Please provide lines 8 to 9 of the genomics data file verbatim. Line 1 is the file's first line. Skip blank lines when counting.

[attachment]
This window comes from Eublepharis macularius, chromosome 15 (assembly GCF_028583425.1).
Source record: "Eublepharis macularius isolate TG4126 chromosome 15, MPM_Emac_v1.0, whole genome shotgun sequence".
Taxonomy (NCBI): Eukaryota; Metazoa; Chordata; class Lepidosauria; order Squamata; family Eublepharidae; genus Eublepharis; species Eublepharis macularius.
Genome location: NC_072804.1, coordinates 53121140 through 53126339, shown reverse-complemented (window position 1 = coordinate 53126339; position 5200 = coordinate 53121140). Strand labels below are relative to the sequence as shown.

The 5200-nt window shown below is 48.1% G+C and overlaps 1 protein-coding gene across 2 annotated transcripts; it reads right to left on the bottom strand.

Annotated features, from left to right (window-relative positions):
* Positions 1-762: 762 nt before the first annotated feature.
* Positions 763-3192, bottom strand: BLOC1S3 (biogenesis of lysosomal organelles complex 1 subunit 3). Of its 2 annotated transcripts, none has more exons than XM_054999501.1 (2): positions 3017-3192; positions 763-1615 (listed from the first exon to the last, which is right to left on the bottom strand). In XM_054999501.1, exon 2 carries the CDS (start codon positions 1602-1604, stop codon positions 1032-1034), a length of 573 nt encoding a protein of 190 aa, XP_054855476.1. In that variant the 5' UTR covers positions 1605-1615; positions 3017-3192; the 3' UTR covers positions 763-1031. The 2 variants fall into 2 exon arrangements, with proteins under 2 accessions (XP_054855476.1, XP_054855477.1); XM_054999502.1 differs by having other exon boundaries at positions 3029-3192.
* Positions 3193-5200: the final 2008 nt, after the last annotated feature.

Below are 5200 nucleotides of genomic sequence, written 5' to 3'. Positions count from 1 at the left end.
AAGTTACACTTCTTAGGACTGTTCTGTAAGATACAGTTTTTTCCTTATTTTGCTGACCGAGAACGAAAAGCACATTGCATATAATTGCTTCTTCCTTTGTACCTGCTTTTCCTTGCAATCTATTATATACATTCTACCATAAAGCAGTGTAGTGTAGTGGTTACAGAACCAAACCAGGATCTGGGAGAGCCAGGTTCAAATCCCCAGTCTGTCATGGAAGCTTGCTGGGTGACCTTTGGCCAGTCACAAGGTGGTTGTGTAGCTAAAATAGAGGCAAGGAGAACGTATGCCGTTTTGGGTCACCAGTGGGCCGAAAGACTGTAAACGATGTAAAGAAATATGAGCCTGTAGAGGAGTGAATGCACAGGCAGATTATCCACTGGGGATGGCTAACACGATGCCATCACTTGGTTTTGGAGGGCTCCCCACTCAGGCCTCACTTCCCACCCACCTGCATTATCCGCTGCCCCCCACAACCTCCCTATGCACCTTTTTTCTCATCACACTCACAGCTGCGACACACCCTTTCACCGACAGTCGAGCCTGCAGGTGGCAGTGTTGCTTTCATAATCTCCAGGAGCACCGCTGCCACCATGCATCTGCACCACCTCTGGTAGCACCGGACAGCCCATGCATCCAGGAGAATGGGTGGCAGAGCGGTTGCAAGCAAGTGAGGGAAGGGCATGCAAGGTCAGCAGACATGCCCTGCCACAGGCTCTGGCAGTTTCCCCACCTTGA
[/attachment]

* Positions 763-3192, bottom strand: BLOC1S3 (biogenesis of lysosomal organelles complex 1 subunit 3). Of its 2 annotated transcripts, none has more exons than XM_054999501.1 (2): positions 3017-3192; positions 763-1615 (listed from the first exon to the last, which is right to left on the bottom strand). In XM_054999501.1, exon 2 carries the CDS (start codon positions 1602-1604, stop codon positions 1032-1034), a length of 573 nt encoding a protein of 190 aa, XP_054855476.1. In that variant the 5' UTR covers positions 1605-1615; positions 3017-3192; the 3' UTR covers positions 763-1031. The 2 variants fall into 2 exon arrangements, with proteins under 2 accessions (XP_054855476.1, XP_054855477.1); XM_054999502.1 differs by having other exon boundaries at positions 3029-3192.
* Positions 3193-5200: the final 2008 nt, after the last annotated feature.